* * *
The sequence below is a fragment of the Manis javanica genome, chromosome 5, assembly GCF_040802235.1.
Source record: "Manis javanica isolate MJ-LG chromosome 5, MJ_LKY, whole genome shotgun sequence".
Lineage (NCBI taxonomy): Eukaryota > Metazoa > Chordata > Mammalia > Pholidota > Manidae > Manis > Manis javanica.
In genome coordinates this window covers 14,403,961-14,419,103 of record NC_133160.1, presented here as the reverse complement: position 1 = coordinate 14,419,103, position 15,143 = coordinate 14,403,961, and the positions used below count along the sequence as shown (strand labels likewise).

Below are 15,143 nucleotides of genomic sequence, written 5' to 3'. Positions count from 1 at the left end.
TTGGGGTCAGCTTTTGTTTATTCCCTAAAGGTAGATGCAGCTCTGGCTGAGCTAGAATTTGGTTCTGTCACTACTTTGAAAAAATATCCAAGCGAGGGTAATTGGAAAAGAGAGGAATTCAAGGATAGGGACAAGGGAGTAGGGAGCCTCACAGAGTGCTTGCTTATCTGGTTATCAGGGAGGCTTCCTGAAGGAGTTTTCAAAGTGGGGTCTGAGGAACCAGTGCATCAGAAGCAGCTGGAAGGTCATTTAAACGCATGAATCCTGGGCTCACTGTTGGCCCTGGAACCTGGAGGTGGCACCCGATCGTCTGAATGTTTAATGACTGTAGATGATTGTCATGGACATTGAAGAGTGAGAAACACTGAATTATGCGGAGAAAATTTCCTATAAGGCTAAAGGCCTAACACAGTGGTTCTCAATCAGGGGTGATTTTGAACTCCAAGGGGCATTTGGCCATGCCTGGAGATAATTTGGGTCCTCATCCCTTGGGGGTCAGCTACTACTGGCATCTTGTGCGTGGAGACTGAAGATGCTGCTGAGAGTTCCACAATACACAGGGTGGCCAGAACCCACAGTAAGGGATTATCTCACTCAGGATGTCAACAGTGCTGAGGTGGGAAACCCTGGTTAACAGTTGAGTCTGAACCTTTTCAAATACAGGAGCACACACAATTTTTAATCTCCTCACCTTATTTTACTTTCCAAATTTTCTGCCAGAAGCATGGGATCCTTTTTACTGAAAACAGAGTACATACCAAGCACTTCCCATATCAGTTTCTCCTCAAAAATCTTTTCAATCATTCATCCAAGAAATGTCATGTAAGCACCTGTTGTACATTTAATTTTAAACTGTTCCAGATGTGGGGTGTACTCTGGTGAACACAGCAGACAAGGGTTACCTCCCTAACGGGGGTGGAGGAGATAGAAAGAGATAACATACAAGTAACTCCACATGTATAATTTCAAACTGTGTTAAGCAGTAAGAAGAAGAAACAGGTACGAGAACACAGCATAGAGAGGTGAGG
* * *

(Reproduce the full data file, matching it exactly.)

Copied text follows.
The sequence below is a fragment of the Manis javanica genome, chromosome 5, assembly GCF_040802235.1.
Source record: "Manis javanica isolate MJ-LG chromosome 5, MJ_LKY, whole genome shotgun sequence".
Lineage (NCBI taxonomy): Eukaryota > Metazoa > Chordata > Mammalia > Pholidota > Manidae > Manis > Manis javanica.
In genome coordinates this window covers 14,403,961-14,419,103 of record NC_133160.1, presented here as the reverse complement: position 1 = coordinate 14,419,103, position 15,143 = coordinate 14,403,961, and the positions used below count along the sequence as shown (strand labels likewise).

Below are 15,143 nucleotides of genomic sequence, written 5' to 3'. Positions count from 1 at the left end.
TTGGGGTCAGCTTTTGTTTATTCCCTAAAGGTAGATGCAGCTCTGGCTGAGCTAGAATTTGGTTCTGTCACTACTTTGAAAAAATATCCAAGCGAGGGTAATTGGAAAAGAGAGGAATTCAAGGATAGGGACAAGGGAGTAGGGAGCCTCACAGAGTGCTTGCTTATCTGGTTATCAGGGAGGCTTCCTGAAGGAGTTTTCAAAGTGGGGTCTGAGGAACCAGTGCATCAGAAGCAGCTGGAAGGTCATTTAAACGCATGAATCCTGGGCTCACTGTTGGCCCTGGAACCTGGAGGTGGCACCCGATCGTCTGAATGTTTAATGACTGTAGATGATTGTCATGGACATTGAAGAGTGAGAAACACTGAATTATGCGGAGAAAATTTCCTATAAGGCTAAAGGCCTAACACAGTGGTTCTCAATCAGGGGTGATTTTGAACTCCAAGGGGCATTTGGCCATGCCTGGAGATAATTTGGGTCCTCATCCCTTGGGGGTCAGCTACTACTGGCATCTTGTGCGTGGAGACTGAAGATGCTGCTGAGAGTTCCACAATACACAGGGTGGCCAGAACCCACAGTAAGGGATTATCTCACTCAGGATGTCAACAGTGCTGAGGTGGGAAACCCTGGTTAACAGTTGAGTCTGAACCTTTTCAAATACAGGAGCACACACAATTTTTAATCTCCTCACCTTATTTTACTTTCCAAATTTTCTGCCAGAAGCATGGGATCCTTTTTACTGAAAACAGAGTACATACCAAGCACTTCCCATATCAGTTTCTCCTCAAAAATCTTTTCAATCATTCATCCAAGAAATGTCATGTAAGCACCTGTTGTACATTTAATTTTAAACTGTTCCAGATGTGGGGTGTACTCTGGTGAACACAGCAGACAAGGGTTACCTCCCTAACGGGGGTGGAGGAGATAGAAAGAGATAACATACAAGTAACTCCACATGTATAATTTCAAACTGTGTTAAGCAGTAAGAAGAAGAAACAGGTACGAGAACACAGCATAGAGAGGTGAGG